You’re all going to think I’m crazy for doing this because the whole point of having a Facebook page is to gain lots of likes, right? Well, not quite. Reach and engagement are actually more important for consistent and significant growth. Which is why I recently started deleting my Facebook followers. Let me explain.
Lately I’ve discussed what I’ve been doing to grow and monetize my blog, and I’m sure those of you who come here for food and DIY tips are entirely sick of it. To you, I say thanks for sticking through it! I have some stuff in store for you soon. (A couple of them are taking longer to complete than I intended…. Especially since I hurt my wrist last week and had to take a break from any sort of blog work. Thank goodness for proper scheduling.)
I need to get this one last thing off my chest, though.
Why I Am Deleting My Facebook Followers
***Update 3/08/15 — Facebook recently announced that after March 12, they will be going through business accounts and purging them of fake Likes, inactive followers, memorialized accounts, etc. Many big businesses are already reporting seeing a large drop in number of Likes. Go ahead and read through this, but my recommendation is that you wait until Facebook does its thing before you jump into deleting your followers. It will save you a ton of work!
I have mentioned a few times now that social media is essential and one of the methods I use for growing my social media is Holly Homer’s method. Her video has a lot of fantastic advice, but the biggest thing that I took away from it was just how much dead-weight Facebook followers can really hurt you.
Once again, here is the video:
It’s long, but I REALLY recommend combing through it and taking lots of notes. 😛
I have a lot of dead weight Facebook followers. Some of them I acquired by trying Facebook’s promotion method (which is basically meant to screw you over by making your Reach lower, giving you an incentive to continue paying for it). Some are “fake” likes, basically people who are paid by a company to like other pages so they don’t look like a spammer who is only promoting the company’s page (Holly explains this one).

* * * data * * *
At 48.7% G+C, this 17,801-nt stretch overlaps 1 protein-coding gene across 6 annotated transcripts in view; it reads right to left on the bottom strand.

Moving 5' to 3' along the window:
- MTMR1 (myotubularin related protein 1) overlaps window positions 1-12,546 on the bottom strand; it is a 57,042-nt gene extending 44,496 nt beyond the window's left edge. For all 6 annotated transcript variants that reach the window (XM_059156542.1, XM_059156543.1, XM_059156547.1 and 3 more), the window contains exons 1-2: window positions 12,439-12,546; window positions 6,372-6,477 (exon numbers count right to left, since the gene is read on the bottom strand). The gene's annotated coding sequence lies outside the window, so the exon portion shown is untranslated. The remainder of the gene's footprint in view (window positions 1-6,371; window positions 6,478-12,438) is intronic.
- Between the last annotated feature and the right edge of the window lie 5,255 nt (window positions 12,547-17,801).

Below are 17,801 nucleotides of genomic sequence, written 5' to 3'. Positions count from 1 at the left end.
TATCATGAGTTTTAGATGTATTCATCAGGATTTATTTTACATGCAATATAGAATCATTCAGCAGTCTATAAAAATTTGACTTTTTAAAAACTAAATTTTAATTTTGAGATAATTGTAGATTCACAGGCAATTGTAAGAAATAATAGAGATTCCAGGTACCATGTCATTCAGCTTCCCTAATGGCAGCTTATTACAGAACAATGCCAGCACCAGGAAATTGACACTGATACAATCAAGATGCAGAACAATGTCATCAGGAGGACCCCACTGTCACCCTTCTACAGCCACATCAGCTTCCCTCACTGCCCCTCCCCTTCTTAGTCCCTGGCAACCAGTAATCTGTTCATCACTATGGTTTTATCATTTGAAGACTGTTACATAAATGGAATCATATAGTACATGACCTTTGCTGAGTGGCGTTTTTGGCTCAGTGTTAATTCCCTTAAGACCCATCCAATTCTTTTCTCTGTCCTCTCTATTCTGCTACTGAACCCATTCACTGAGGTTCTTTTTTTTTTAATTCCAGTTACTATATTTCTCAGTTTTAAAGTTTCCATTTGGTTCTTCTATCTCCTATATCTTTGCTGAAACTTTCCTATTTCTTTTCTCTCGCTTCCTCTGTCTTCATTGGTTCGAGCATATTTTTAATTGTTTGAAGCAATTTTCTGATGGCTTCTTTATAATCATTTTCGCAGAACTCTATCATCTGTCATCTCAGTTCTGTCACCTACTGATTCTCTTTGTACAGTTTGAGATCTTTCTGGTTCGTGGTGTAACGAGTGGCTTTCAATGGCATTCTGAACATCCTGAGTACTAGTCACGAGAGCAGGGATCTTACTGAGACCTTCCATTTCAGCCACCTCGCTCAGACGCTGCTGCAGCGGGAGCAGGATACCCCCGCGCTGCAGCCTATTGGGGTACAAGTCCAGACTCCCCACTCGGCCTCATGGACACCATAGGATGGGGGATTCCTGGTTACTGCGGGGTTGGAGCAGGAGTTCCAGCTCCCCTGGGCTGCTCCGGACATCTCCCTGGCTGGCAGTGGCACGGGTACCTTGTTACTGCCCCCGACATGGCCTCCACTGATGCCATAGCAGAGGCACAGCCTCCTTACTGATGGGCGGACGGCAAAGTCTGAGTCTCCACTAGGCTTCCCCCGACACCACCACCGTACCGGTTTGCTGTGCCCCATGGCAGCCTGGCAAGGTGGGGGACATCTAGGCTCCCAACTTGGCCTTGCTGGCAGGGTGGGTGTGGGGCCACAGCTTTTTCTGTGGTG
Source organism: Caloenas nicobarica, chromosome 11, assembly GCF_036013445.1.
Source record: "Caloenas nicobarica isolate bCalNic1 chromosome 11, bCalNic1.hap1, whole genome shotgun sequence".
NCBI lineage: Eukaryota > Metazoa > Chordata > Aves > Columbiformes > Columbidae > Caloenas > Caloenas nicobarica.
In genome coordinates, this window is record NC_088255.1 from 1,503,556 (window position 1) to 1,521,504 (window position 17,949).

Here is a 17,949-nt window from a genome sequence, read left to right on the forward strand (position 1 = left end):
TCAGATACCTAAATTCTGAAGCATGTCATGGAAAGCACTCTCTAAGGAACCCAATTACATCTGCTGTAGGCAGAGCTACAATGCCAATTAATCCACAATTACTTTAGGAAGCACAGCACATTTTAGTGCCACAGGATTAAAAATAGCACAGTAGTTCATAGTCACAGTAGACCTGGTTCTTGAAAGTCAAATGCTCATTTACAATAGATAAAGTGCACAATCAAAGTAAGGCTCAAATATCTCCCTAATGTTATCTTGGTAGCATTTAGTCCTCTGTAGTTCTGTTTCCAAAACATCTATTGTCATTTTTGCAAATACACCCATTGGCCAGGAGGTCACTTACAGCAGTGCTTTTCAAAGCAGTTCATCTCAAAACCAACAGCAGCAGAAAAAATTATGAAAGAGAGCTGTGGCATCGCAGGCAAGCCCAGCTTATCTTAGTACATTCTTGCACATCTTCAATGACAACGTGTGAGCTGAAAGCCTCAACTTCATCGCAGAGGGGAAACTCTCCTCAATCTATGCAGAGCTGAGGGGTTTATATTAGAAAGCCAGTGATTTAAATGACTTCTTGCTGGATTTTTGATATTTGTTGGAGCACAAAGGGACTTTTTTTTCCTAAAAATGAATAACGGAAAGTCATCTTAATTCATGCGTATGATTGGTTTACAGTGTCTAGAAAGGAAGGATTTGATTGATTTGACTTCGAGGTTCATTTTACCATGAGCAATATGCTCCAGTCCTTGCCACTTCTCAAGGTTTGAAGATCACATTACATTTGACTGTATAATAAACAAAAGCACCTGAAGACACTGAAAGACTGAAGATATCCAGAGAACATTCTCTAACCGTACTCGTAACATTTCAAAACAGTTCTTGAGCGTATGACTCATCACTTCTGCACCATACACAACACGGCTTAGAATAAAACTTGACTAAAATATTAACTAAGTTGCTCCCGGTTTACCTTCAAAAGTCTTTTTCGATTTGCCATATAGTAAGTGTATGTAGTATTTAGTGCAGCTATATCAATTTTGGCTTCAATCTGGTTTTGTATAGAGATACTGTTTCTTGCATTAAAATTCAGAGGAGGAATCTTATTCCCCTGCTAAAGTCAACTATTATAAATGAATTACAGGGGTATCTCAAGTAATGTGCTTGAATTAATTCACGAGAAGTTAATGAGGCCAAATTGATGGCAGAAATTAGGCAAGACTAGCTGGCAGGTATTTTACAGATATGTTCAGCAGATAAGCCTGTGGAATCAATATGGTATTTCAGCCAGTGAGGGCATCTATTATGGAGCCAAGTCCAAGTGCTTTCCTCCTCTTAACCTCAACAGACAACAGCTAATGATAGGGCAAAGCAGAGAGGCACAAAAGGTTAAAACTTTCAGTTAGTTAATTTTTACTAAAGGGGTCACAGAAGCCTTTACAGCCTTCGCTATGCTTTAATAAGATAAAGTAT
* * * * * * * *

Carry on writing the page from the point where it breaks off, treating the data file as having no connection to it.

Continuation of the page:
Some are followers I got through “Facebook Like” parties, back before Facebook changed their algorithms and having a large “Like” number was the only thing on Facebook that mattered. They are people who Liked my page, not because they enjoyed my witty banter or charming personality, but because they wanted me to Like them back. (And I still get the occasional, “I liked you, will you please like me back?” message. The answer is no, please unlike me if you only did it so I would like you.)
This is a problem, because those people who aren’t engaging are the reason Facebook won’t show my posts to my followers.
Long story short: by liking my page and then never returning, you are doing me more harm than good. On Facebook, quality is better than quantity.
I understand the reasoning–if every blog I followed showed up in my news feed, I’d never see the things I actually want to see. I don’t blame Facebook for putting these algorithms in place, even if they have made my life harder.
But I don’t blame the people who liked and left, either. They have no idea that it’s hurting me. Most of them aren’t even bloggers. To a lot of them, “liking” a business page is meant to show their friends what they support. They don’t realize it has any effect on that business.
However, understanding and sympathizing doesn’t mean I have to sit back and watch my page die. And you don’t, either.